But I guess it all boils down to who you believe: a journalist with a degree in history (Booker) or the views of nearly all of the trained climatologists in the world.  And if that's even a choice, then we're talking about confirmation bias on a level that might itself set world records.

1 comment:

  1. Gordon, need your help.

    As much as my center-right heart hates to admit it, my brain tells me that the entire climatology establishment can't be wrong. However, this has been slow coming because of what I perceive as media shenanigans on the topic of weather and climate.

    I am a weather nerd and trained storm spotter, and it pains me when the media take entirely predictable and not-unprecedented weather events and spin them into further evidence of the Coming Weather Apocalypse(TM).

    To wit, a few years ago, a tornado hit northeast of my town in January, killing a few people. (I live in Dixie Alley in north/central Alabama, and winter tornadoes are not unheard of.) The next evening, Diane Sawyer began the ABC News evening report breathlessly declaring that the tornado hit with "no warning." Which was complete horseshit. Perhaps it was just sloppy reporting, but the NWS had been warning of tornadic conditions a few days out, and a tornado warning was in effect when it struck. (However, it hit in the middle of the night, and some clueless folk with no weather radios were caught by surprise. It's also hard to hear sirens indoors, which reinforced the perception that this happened without warning.)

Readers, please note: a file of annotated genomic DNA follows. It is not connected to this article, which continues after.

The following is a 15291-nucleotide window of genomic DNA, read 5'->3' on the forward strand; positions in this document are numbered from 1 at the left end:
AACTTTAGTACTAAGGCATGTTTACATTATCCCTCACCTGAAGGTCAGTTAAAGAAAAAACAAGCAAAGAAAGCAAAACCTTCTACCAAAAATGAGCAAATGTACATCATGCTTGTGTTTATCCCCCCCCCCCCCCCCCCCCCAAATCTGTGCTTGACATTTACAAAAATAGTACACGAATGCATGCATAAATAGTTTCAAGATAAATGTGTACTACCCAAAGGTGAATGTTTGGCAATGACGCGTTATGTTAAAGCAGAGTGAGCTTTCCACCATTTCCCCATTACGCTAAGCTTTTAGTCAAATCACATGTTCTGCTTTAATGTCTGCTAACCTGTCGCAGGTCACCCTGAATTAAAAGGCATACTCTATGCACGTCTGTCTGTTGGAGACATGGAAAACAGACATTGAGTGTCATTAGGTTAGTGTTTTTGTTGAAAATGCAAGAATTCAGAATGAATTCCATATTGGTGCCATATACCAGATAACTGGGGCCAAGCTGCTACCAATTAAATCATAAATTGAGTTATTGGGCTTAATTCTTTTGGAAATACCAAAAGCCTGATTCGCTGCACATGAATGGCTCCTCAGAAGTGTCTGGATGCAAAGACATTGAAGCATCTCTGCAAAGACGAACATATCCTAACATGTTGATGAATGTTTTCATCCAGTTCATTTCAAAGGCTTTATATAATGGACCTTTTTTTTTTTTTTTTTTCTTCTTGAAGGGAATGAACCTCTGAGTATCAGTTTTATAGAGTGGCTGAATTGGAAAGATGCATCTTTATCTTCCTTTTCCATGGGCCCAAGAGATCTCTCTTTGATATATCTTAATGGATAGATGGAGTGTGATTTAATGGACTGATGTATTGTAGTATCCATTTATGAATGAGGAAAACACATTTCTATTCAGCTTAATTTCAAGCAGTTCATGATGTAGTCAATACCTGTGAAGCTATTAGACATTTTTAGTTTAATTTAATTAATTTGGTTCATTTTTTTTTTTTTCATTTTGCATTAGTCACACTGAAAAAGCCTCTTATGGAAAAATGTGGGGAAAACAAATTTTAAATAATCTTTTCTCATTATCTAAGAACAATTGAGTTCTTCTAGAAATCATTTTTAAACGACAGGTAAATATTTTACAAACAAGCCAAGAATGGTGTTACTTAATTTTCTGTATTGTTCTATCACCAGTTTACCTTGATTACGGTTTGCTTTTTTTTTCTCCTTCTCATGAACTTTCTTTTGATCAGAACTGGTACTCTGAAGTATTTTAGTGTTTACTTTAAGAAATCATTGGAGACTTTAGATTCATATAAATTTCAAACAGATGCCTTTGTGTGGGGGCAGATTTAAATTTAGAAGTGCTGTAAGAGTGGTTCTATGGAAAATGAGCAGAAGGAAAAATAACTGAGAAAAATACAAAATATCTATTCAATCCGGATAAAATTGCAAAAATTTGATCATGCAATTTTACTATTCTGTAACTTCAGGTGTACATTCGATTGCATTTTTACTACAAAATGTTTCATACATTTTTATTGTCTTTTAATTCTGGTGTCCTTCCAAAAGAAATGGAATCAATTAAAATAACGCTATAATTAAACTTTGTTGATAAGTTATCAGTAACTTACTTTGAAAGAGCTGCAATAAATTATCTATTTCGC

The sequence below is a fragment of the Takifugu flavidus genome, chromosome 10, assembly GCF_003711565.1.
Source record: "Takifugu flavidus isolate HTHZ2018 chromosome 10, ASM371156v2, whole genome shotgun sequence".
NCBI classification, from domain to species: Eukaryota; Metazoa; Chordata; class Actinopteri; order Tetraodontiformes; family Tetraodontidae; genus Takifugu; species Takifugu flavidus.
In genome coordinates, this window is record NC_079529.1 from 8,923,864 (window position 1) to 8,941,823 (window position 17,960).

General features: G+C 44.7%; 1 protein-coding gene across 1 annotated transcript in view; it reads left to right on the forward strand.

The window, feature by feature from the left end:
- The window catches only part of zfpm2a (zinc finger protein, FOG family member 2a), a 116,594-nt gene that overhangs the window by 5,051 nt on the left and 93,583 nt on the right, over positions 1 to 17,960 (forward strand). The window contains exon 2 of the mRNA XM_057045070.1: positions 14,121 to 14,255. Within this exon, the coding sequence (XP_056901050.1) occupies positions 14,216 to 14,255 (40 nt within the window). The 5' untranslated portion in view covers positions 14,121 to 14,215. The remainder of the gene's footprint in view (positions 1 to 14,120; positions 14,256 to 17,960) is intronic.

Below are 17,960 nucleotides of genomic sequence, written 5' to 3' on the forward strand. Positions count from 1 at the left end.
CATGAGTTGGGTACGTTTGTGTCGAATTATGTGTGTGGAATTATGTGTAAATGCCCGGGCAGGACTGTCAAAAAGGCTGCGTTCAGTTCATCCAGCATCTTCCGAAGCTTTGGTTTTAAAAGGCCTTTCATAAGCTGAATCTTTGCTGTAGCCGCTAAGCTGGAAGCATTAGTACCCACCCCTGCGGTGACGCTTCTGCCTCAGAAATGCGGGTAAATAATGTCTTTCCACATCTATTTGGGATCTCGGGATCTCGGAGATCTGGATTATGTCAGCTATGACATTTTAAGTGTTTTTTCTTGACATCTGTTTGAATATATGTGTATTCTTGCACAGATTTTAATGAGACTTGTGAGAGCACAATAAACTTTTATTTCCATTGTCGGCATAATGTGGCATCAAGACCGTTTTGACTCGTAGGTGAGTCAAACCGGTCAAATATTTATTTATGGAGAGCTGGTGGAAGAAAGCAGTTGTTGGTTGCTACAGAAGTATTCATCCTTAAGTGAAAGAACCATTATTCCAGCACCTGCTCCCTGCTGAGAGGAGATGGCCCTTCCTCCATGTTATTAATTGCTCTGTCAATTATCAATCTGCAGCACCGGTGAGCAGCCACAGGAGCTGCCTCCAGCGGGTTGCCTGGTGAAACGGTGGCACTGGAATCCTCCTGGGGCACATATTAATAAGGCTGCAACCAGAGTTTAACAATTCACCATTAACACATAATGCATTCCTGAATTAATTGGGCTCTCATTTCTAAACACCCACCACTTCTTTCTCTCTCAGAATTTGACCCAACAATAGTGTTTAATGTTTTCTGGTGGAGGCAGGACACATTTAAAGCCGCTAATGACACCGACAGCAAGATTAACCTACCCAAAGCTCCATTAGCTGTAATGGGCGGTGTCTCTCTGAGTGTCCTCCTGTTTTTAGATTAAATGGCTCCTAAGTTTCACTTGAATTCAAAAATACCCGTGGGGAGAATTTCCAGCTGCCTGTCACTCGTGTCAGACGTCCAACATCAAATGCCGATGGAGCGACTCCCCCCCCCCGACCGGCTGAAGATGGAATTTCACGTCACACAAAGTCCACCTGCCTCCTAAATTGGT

I'm also recalling in the few years after Katrina, headlines were declaring that Katrina-like storms would become the new normal for the Atlantic basin because of climate change. Hurricane Matthew notwithstanding, we both know that things have been rather quiet for several years.

    I'm struggling to filter the noise out of the static. I don't want to be ignorant to threats to the planet, yet I cannot help noticing that at least part of the media has its own version of end-times fever. Or at least it seems to me.